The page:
Happy Belated Birthday, Disk Memory!  

September marked the 60th anniversary of computer disk memory. As it turns out, the good old disk drive, which has been surpassed by other fancier storage devices, has something in common with another icon: the Golden Gate Bridge. The metal oxide paint used on disk drives is the same coating used on the bridge, except for the consistency.

Source: The Wall Street Journal

Meet Lady Shamrock

Lady Shamrock is a bovine British beauty emblazoned with a QR code, which

when scanned, takes users to a website where they can see Lady Shamrock’s daily eating habits and milking patterns. The idea behind the high-tech makeover is to educate consumers about the dairy industry. The QR code — which links to www.thisisdairyfarming.com — is specially designed for animals and can be brushed off at the end of the day.

Source: Mail Online  

BYOB: Build Your Own Robot

Do it yourself will soon become easier for aspiring roboticists. Popular crowdfunding site Kickstarter now features Multiplo, a kit that allows users to build their own bots. The kit, priced at $85, includes all the necessary mechanical parts and open source software for DIYers to assemble and program their own creation. Although aimed at educators, this bot-in-a-box may be a viable solution for cities looking to incorporate robotics in their operations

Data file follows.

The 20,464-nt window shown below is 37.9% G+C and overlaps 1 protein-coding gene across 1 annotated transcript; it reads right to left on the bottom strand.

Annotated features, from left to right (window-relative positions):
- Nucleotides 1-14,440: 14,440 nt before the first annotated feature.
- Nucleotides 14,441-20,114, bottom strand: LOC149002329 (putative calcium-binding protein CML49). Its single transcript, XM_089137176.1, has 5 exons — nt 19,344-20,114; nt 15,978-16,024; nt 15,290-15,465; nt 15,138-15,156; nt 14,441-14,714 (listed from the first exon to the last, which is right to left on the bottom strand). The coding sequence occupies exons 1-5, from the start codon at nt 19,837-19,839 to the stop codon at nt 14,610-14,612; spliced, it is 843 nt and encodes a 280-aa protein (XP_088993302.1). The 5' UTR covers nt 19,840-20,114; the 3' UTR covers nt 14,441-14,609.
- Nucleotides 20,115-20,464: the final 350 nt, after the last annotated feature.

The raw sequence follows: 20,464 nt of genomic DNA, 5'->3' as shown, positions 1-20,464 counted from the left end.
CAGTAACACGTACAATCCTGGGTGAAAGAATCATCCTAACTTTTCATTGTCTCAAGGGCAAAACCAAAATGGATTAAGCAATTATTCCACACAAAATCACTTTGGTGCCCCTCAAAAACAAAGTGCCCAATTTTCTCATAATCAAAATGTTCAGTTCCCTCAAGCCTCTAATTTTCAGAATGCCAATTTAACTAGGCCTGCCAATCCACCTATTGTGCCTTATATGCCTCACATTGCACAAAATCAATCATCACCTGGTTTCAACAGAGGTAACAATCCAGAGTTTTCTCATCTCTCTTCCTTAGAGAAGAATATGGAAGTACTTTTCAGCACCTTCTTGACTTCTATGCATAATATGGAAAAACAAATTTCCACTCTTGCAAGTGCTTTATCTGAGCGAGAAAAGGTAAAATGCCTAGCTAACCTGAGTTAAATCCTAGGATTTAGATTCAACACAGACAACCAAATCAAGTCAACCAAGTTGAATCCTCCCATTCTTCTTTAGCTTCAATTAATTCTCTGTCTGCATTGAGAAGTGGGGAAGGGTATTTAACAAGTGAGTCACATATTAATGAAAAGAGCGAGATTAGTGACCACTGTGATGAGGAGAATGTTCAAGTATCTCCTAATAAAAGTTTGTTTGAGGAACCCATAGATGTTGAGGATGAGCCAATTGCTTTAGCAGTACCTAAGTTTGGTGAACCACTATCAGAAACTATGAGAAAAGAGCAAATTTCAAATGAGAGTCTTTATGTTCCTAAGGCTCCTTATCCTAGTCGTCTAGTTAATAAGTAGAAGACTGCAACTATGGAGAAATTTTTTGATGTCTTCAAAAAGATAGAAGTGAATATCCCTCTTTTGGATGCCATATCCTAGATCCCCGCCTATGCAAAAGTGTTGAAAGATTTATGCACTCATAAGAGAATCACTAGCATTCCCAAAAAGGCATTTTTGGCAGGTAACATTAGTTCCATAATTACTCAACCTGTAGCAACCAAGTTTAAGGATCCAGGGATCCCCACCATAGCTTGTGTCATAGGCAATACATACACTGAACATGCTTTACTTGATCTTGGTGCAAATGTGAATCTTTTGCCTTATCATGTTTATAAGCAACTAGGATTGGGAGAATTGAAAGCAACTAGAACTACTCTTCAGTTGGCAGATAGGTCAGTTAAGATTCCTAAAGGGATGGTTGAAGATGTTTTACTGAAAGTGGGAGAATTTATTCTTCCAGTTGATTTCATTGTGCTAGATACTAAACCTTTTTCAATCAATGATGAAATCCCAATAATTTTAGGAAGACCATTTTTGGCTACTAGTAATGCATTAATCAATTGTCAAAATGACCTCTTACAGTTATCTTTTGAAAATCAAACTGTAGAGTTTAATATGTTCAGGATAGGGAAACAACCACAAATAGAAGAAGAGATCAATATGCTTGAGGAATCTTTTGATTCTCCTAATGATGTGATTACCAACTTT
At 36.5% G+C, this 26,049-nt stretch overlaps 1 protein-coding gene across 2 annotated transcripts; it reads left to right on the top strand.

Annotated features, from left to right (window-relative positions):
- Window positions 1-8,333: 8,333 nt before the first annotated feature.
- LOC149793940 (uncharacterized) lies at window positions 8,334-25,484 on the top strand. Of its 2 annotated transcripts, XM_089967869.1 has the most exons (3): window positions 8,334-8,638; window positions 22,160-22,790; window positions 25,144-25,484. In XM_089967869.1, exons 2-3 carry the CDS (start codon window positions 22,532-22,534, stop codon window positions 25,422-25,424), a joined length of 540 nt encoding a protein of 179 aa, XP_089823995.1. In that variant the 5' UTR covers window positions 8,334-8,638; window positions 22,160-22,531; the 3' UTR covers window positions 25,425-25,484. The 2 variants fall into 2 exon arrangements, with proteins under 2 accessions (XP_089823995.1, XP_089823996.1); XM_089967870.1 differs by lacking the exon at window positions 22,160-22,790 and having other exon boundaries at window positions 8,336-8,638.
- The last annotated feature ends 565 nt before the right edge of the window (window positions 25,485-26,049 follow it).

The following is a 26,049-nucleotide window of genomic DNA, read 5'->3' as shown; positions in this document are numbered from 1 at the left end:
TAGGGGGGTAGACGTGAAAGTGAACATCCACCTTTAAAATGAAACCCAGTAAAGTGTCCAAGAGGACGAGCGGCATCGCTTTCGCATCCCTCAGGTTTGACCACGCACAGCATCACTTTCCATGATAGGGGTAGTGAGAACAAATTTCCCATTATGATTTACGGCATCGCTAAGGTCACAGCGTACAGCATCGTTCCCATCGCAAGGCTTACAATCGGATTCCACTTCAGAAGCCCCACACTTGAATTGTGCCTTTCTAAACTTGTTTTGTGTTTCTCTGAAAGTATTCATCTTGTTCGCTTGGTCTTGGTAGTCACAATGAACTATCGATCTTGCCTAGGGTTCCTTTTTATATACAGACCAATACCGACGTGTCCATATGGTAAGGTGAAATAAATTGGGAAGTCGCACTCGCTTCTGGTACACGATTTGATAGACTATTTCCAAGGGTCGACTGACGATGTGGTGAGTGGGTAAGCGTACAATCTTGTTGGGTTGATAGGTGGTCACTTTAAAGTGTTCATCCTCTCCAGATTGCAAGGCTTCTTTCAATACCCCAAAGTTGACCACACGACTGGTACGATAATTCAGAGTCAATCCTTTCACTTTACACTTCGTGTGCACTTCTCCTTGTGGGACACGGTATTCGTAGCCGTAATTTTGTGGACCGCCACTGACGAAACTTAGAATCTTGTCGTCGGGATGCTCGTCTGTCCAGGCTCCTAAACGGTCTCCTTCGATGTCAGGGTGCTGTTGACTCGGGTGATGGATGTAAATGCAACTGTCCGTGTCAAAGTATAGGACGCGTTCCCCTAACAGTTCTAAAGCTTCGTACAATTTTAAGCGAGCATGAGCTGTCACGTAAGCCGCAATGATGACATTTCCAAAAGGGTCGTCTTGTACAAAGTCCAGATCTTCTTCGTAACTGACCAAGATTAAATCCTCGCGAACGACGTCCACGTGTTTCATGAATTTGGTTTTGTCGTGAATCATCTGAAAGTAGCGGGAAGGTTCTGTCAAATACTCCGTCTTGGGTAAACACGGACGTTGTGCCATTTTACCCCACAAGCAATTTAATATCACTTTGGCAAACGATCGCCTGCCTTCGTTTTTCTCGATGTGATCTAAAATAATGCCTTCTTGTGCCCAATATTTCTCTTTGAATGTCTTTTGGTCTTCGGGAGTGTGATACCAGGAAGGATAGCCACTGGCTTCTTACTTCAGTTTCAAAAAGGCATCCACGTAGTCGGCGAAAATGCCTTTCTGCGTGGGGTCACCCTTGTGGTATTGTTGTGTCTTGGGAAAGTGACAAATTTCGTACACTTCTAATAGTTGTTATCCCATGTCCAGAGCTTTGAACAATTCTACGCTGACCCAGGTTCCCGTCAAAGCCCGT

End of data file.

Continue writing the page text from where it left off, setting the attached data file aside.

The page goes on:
on the cheap. Source: Kickstarter

Tower Power

The Burj Khalifa in Dubai is the world’s tallest building, standing majestically at 2,717 feet. But its dominance is being threatened by a Chinese development company that wants to take the record. The Chinese company, Broad Sustainable Building, hopes to dethrone the Burj Khalifa by building Sky City, a 2,749-foot-tall skyscraper. Work on the 220-story tower will begin in November, and the company intends to complete the project in 90 days by using prefabricated materials that can be assembled like a 3-D puzzle. Sky City will house 100,000 people and use one-fifth the energy of other buildings, according to the developer. Source: Inhabitat

‘Beakause’ 3-D Can

Beauty, a bald eagle with an injured beak, now has a new one thanks to 3-D printing technology. A prosthetic beak was sketched with CAD software and printed on nylon polymers, courtesy of a collaboration among researchers, engineers and even dentists. Beauty’s fitting took two hours. Source: Digital Journal

Karen Stewartson, Managing Editor Karen Stewartson  |  Managing Editor

Karen Stewartson is the managing editor of Government Technology. She contributes to Public CIO journal and Emergency Management magazine. Karen is a lifelong learner who has a penchant for words, puns, food and babies.